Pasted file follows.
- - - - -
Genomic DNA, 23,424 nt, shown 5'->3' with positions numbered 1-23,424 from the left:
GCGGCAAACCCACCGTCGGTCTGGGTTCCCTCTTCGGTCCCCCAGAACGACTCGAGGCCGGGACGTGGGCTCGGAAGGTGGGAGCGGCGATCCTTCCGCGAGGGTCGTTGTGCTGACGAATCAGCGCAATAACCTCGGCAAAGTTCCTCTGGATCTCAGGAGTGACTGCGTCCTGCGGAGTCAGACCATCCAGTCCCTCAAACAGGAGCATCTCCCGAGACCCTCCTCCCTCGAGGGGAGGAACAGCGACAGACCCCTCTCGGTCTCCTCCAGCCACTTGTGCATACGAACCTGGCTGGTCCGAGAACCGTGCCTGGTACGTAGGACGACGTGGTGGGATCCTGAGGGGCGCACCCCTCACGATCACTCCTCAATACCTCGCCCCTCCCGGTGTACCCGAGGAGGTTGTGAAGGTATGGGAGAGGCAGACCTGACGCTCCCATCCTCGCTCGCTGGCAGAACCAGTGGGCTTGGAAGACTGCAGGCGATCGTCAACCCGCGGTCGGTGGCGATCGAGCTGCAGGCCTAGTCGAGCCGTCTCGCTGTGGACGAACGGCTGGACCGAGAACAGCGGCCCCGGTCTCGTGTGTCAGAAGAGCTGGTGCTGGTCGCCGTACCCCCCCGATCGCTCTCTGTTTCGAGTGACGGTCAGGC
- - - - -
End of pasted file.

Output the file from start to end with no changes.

Genomic DNA, 23,424 nt, shown 5'->3' with positions numbered 1-23,424 from the left:
GCGGCAAACCCACCGTCGGTCTGGGTTCCCTCTTCGGTCCCCCAGAACGACTCGAGGCCGGGACGTGGGCTCGGAAGGTGGGAGCGGCGATCCTTCCGCGAGGGTCGTTGTGCTGACGAATCAGCGCAATAACCTCGGCAAAGTTCCTCTGGATCTCAGGAGTGACTGCGTCCTGCGGAGTCAGACCATCCAGTCCCTCAAACAGGAGCATCTCCCGAGACCCTCCTCCCTCGAGGGGAGGAACAGCGACAGACCCCTCTCGGTCTCCTCCAGCCACTTGTGCATACGAACCTGGCTGGTCCGAGAACCGTGCCTGGTACGTAGGACGACGTGGTGGGATCCTGAGGGGCGCACCCCTCACGATCACTCCTCAATACCTCGCCCCTCCCGGTGTACCCGAGGAGGTTGTGAAGGTATGGGAGAGGCAGACCTGACGCTCCCATCCTCGCTCGCTGGCAGAACCAGTGGGCTTGGAAGACTGCAGGCGATCGTCAACCCGCGGTCGGTGGCGATCGAGCTGCAGGCCTAGTCGAGCCGTCTCGCTGTGGACGAACGGCTGGACCGAGAACAGCGGCCCCGGTCTCGTGTGTCAGAAGAGCTGGTGCTGGTCGCCGTACCCCCCCGATCGCTCTCTGTTTCGAGTGACGGTCAGGC